How To: Choose a Water Heater

Whether tank or tankless, water heaters can dramatically impact your home's comfort and costs. If you are looking to replace an existing unit, the type, size and efficiency of the one you choose will be important.

Water Heaters

Illustration: SupplyHouse.com

While we often take a hot shower or bath for granted, it’s important to note that up to 20% of a household’s annual energy expenditures come from heating hot water. That makes it the second largest utility expense in the home, according to the U.S. Department of Energy, averaging around $400 to $600 per year.  If you are looking to install a new hot water heater—or replace an existing one—the type, size and efficiency of the unit you choose will have a big impact on its performance and long-term savings.

There are a number of different types of water heaters to consider from heat pumps to solar-powered units, but the most common are tank and tankless. Traditional, tank-style water heaters are large metal cylinders that keep hot water stored and on reserve for when it may be needed. Since they typically range in capacity from 40 to 60 gallons and are generally about 60″ tall by 24″ wide, they are often installed in a basement or laundry room.

Tankless units, also known as “on demand” water heaters, turn on only when hot water is required. With no holding tank, the system is not only more compact—typically 20″ wide by 28″ long by 10″ deep—but more efficient since it is not storing a reserve of hot water (or compensating for its subsequent heat loss). Tank-style water heaters are usually less expensive than tankless units, but tankless models generally last longer: a traditional water heater usually lasts 10 to 13 years, while tankless water heaters can last up to 20 years.

Takagi Tankless Water Heater

Takagi Tankless Propane Water Heater at SupplyHouse.com

Regardless of whether the unit is tank or tankless, water heaters generally fall into two categories: direct-fired or indirect-fired. Direct-fired means that the water in the tank is heated directly by the heat of a flame; these units are generally used in homes with warm air furnaces. In direct-fired heaters, fuel is burned in a combustion chamber under the water storage tank, then hot flue gases heat water in the tank.

An indirect-fired water heater gets hot water from a boiler or furnace, which heats water that is then transferred through a heat exchanger located in the storage tank. The energy stored by the storage tank allows the furnace to turn on and off less often, which can save energy and money.

The fuel source is another important consideration when selecting a water heater.  While there are hot water heaters compatible for gas, oil, electric, propane, and even solar, each has its own advantages and disadvantages.  Natural gas units, for instance, produce hot water quickly and are available in various sizes and models, but require venting through a chimney or wall. Liquid propane water heaters have similar venting requirements, but also require a storage tank and regular fuel deliveries. Oil water heaters produce hot water faster than any other method, but there are fewer models from which to choose. Electric water heaters are easy to install and do not require special venting, but they require more energy in comparison to other energy sources.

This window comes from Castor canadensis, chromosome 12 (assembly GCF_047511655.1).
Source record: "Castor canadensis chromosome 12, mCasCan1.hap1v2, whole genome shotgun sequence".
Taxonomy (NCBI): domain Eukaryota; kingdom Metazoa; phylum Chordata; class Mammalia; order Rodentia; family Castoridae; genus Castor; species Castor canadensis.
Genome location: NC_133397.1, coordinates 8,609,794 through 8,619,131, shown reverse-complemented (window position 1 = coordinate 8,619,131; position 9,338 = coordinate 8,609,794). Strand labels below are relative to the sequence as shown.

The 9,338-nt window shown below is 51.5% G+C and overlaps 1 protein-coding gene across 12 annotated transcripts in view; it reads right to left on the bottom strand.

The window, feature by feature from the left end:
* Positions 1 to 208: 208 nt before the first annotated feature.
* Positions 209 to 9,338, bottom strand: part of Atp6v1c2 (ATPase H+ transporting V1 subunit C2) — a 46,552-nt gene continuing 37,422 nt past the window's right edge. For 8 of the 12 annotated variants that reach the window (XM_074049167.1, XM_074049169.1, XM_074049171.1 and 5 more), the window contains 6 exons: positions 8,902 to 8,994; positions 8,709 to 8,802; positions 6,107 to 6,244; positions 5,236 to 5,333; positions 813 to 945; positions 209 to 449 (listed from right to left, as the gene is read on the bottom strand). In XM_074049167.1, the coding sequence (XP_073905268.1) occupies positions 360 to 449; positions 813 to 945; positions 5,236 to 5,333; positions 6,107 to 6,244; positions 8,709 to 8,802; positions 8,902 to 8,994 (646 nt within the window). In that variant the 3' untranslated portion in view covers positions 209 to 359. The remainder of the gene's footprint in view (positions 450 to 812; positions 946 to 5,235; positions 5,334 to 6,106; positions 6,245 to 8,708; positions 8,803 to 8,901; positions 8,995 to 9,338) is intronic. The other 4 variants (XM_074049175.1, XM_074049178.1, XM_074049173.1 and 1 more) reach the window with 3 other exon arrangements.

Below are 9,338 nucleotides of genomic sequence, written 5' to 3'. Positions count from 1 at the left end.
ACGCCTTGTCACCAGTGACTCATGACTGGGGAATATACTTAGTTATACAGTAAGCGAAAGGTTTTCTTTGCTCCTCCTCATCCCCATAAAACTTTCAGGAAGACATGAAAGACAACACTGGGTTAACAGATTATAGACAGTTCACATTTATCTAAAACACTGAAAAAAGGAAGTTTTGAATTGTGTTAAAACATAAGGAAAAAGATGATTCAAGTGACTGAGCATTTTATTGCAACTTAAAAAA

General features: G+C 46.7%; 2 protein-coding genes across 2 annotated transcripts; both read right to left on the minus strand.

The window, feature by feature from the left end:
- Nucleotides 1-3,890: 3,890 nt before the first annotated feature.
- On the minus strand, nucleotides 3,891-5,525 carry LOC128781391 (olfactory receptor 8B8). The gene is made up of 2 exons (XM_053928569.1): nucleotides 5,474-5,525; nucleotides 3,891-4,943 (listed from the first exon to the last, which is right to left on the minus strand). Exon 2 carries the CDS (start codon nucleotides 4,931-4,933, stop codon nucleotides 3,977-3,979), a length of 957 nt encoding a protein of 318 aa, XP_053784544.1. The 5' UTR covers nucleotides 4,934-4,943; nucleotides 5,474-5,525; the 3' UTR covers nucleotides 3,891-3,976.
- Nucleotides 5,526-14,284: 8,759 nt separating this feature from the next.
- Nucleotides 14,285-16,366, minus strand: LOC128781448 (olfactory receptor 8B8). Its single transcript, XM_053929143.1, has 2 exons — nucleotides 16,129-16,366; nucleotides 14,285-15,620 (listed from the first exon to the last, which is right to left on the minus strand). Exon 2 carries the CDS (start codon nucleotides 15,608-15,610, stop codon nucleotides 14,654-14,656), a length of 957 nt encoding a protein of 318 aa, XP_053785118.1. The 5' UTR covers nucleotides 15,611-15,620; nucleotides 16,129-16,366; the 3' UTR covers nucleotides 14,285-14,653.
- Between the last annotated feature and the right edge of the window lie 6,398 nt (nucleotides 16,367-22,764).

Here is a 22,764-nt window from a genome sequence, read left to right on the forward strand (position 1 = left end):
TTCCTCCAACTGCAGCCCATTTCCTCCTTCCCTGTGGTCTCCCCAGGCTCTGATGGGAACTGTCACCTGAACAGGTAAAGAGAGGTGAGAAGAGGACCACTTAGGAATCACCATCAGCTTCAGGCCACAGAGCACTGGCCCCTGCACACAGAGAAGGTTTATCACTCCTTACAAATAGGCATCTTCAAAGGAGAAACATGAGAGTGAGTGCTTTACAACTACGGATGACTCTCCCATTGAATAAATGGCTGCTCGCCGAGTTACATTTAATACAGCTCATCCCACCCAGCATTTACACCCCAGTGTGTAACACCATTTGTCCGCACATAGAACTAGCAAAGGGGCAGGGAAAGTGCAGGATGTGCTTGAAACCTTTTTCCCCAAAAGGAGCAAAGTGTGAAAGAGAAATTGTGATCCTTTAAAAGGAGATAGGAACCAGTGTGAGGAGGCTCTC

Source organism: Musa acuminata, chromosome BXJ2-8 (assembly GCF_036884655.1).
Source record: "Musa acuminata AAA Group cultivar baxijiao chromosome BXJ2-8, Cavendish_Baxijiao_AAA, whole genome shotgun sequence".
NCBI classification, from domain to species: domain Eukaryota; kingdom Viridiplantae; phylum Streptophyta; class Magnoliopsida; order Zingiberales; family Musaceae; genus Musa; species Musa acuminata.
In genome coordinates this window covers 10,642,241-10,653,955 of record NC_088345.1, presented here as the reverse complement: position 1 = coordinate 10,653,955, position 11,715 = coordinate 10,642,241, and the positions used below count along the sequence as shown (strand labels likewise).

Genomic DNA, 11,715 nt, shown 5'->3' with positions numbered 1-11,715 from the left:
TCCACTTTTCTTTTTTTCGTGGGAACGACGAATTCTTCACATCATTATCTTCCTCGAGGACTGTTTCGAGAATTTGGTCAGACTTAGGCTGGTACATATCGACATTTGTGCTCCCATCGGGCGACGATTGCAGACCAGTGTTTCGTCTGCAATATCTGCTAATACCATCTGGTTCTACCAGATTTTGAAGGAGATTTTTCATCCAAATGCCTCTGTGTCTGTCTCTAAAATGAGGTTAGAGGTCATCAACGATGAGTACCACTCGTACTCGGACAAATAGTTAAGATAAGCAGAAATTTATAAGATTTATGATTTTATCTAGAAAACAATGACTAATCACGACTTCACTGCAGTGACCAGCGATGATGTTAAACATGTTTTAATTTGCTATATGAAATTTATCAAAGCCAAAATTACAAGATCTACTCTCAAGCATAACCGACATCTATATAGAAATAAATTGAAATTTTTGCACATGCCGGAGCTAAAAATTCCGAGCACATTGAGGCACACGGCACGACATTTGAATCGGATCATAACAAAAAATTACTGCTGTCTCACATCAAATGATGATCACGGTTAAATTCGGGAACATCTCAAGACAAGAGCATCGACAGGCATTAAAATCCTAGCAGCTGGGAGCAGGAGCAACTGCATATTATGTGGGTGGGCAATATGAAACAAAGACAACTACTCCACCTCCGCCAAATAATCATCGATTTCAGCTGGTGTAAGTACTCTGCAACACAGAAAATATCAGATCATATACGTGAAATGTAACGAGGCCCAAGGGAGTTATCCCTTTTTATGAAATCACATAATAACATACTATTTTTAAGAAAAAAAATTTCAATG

AO Smith Water Heater

AO Smith 50 Gallon High Efficiency Gas Water Heater at SupplyHouse.com

If you are replacing an existing water heater, you may be able to tackle the job yourself.  “Replacing an old water heater with a newer comparable model is something a DIYer may be able to accomplish,” explains Daniel O’Brian, a technical expert from online retailer SupplyHouse.com. “Provided the venting, voltages, and fuel type match up, you would simply shut off the gas and electric, isolate the heater, drain the tank (carefully as the water may still be hot), disconnect it from the system, and swap it out for the new one.”

“Be mindful that the connections from an old unit to a new one might not be in the exact same place, so some re-piping may be in order,” O’Brian continues. “Compare the spec sheets of your new unit to the locations of the connections on your old model to get an idea if there are any changes necessary for a straight swap.”

“A new install of a water heater requires running gas lines, electrical, and setting up proper ventilations,” O’Brian adds. “As such, it should generally be left up to a professional.”

SupplyHouse.com offers a large selection of water heaters and accessories from the top manufacturers in the industry. To learn more about water heaters, watch the video below or visit SupplyHouse.com.

 

This post has been brought to you by SupplyHouse.com. Its facts and opinions are those of BobVila.com.